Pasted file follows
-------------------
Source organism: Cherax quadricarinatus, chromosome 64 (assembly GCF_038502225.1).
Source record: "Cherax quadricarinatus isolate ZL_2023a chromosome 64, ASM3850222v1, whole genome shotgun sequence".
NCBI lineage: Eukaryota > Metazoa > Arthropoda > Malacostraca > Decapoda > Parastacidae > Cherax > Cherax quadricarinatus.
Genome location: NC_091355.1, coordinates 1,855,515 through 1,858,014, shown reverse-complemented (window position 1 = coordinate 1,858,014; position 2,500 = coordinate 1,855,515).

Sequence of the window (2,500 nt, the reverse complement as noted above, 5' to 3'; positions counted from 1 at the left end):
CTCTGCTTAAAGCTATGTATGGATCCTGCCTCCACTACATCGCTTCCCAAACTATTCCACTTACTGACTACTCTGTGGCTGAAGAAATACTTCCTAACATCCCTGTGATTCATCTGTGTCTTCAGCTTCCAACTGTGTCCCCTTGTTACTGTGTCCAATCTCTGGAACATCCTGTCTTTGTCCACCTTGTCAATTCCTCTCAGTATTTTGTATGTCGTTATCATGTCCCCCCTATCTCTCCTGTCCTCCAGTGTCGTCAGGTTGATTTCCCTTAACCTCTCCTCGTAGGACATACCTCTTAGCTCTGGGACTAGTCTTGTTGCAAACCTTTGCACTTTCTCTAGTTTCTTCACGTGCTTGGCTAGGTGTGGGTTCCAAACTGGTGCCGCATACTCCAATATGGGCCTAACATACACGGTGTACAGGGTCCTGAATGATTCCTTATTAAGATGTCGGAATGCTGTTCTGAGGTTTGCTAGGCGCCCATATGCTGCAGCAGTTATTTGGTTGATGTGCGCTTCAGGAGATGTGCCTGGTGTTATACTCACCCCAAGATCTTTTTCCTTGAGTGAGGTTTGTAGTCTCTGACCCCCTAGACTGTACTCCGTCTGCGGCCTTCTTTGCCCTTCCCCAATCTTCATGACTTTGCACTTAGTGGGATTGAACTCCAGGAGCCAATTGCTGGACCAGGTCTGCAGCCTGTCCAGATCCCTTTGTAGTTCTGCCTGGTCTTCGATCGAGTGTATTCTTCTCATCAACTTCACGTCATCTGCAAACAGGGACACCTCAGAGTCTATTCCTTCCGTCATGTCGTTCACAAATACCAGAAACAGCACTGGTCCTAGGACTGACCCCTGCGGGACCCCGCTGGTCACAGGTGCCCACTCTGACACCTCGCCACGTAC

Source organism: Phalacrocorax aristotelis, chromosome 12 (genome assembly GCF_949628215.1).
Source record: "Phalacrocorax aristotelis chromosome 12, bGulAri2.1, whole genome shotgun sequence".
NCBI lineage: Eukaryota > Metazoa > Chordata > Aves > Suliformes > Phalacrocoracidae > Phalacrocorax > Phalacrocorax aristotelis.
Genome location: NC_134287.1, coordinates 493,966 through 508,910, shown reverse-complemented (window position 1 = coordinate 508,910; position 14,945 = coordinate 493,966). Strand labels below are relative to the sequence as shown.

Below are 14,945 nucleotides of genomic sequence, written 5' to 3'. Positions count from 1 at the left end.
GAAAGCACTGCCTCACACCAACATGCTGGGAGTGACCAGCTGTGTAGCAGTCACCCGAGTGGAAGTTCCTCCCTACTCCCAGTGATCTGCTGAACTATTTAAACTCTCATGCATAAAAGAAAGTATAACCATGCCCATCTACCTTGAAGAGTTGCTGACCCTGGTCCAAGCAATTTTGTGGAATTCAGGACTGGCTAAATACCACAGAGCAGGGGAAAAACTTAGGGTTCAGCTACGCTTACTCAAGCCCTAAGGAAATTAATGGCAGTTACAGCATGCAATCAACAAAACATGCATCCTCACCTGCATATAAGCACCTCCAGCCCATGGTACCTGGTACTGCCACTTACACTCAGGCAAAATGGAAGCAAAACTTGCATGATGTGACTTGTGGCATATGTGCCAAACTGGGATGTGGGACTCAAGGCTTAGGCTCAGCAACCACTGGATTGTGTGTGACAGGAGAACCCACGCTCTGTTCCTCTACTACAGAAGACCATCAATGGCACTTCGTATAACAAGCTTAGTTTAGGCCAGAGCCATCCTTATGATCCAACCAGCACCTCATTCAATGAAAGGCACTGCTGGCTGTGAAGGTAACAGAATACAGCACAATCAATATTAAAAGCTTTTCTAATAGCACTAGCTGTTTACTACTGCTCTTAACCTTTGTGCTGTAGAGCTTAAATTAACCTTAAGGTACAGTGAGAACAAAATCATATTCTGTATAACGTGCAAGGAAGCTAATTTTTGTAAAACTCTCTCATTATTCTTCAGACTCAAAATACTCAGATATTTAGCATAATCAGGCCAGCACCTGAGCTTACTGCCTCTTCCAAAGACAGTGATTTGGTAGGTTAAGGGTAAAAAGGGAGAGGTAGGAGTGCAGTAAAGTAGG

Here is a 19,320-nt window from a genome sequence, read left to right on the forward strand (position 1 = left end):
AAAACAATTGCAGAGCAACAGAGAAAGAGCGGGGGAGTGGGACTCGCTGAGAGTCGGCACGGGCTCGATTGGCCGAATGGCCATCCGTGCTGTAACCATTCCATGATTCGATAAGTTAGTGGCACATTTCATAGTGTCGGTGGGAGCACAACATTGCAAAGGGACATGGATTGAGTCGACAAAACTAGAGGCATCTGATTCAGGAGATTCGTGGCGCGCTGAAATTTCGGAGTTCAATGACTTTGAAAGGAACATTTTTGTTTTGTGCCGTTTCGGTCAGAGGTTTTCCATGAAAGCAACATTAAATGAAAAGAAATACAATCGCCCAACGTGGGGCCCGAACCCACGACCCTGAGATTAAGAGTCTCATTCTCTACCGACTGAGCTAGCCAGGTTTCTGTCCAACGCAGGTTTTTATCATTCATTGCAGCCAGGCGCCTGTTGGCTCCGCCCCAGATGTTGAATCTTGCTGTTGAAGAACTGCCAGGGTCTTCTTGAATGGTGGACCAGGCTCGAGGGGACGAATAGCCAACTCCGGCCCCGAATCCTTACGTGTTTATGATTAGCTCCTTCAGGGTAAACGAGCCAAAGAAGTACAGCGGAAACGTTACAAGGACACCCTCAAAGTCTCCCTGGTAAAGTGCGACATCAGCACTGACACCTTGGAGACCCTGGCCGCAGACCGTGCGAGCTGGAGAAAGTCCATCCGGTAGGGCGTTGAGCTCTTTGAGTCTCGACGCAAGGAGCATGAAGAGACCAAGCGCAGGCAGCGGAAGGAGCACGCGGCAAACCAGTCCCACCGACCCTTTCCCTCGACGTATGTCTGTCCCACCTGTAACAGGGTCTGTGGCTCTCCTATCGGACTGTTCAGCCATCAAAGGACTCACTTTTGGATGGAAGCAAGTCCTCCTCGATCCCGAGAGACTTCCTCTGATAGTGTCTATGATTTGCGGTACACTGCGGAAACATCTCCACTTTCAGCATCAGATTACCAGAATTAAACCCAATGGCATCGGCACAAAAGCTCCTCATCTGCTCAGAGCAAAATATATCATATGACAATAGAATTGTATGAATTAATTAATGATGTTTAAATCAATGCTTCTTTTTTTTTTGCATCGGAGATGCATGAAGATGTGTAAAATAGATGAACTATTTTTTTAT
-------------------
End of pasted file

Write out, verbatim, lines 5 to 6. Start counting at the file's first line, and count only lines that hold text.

Sequence of the window (2,500 nt, the reverse complement as noted above, 5' to 3'; positions counted from 1 at the left end):
CTCTGCTTAAAGCTATGTATGGATCCTGCCTCCACTACATCGCTTCCCAAACTATTCCACTTACTGACTACTCTGTGGCTGAAGAAATACTTCCTAACATCCCTGTGATTCATCTGTGTCTTCAGCTTCCAACTGTGTCCCCTTGTTACTGTGTCCAATCTCTGGAACATCCTGTCTTTGTCCACCTTGTCAATTCCTCTCAGTATTTTGTATGTCGTTATCATGTCCCCCCTATCTCTCCTGTCCTCCAGTGTCGTCAGGTTGATTTCCCTTAACCTCTCCTCGTAGGACATACCTCTTAGCTCTGGGACTAGTCTTGTTGCAAACCTTTGCACTTTCTCTAGTTTCTTCACGTGCTTGGCTAGGTGTGGGTTCCAAACTGGTGCCGCATACTCCAATATGGGCCTAACATACACGGTGTACAGGGTCCTGAATGATTCCTTATTAAGATGTCGGAATGCTGTTCTGAGGTTTGCTAGGCGCCCATATGCTGCAGCAGTTATTTGGTTGATGTGCGCTTCAGGAGATGTGCCTGGTGTTATACTCACCCCAAGATCTTTTTCCTTGAGTGAGGTTTGTAGTCTCTGACCCCCTAGACTGTACTCCGTCTGCGGCCTTCTTTGCCCTTCCCCAATCTTCATGACTTTGCACTTAGTGGGATTGAACTCCAGGAGCCAATTGCTGGACCAGGTCTGCAGCCTGTCCAGATCCCTTTGTAGTTCTGCCTGGTCTTCGATCGAGTGTATTCTTCTCATCAACTTCACGTCATCTGCAAACAGGGACACCTCAGAGTCTATTCCTTCCGTCATGTCGTTCACAAATACCAGAAACAGCACTGGTCCTAGGACTGACCCCTGCGGGACCCCGCTGGTCACAGGTGCCCACTCTGACACCTCGCCACGTAC